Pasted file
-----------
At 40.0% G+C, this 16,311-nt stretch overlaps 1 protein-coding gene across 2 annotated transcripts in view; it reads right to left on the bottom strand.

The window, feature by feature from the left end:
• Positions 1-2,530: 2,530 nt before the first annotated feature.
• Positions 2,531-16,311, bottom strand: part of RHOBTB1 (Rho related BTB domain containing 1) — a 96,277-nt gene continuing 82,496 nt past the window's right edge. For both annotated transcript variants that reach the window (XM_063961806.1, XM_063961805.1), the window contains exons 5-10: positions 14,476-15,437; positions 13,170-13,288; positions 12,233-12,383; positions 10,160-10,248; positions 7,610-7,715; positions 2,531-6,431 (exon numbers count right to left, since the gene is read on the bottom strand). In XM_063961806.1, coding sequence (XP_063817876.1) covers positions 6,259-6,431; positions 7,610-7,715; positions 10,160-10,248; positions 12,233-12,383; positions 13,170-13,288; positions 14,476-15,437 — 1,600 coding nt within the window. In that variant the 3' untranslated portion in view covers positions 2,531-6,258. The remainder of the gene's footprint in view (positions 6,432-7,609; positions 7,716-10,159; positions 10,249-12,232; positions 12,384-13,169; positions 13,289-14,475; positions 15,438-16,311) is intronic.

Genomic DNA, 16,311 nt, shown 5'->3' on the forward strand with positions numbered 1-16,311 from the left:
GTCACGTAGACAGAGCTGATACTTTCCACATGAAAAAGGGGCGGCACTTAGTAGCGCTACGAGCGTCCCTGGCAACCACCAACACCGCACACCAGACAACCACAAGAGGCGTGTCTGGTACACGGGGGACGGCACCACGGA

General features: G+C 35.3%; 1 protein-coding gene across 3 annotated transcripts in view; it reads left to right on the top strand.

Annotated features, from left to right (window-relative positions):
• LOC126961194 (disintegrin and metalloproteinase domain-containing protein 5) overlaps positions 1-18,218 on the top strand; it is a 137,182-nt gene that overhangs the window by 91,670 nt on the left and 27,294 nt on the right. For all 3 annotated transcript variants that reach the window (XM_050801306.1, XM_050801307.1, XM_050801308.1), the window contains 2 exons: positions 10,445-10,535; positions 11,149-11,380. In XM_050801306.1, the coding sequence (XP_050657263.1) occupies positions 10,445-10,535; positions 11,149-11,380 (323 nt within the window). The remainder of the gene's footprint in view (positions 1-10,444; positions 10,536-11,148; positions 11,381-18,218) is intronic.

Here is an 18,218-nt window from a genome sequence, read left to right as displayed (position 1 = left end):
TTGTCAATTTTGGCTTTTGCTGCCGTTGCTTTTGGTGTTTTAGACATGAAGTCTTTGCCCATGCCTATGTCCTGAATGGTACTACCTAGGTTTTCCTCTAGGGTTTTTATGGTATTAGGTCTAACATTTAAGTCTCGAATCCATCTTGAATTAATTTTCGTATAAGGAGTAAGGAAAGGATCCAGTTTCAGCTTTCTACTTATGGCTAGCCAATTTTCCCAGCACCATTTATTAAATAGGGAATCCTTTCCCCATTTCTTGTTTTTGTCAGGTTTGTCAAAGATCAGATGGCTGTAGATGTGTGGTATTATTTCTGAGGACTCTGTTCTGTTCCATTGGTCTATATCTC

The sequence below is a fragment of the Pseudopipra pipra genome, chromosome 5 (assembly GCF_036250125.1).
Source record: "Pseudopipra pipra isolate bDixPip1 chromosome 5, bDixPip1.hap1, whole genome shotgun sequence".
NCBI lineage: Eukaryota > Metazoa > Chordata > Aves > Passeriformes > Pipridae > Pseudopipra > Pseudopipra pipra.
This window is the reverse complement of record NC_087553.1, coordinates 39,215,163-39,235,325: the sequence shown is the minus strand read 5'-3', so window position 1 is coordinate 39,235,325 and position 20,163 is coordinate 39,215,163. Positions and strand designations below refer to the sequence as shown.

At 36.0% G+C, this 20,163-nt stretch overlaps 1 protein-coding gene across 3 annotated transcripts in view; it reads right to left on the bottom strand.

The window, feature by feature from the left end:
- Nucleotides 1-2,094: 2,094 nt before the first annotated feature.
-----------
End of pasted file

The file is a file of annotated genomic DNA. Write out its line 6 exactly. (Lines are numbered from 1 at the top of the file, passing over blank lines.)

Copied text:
GTCACGTAGACAGAGCTGATACTTTCCACATGAAAAAGGGGCGGCACTTAGTAGCGCTACGAGCGTCCCTGGCAACCACCAACACCGCACACCAGACAACCACAAGAGGCGTGTCTGGTACACGGGGGACGGCACCACGGA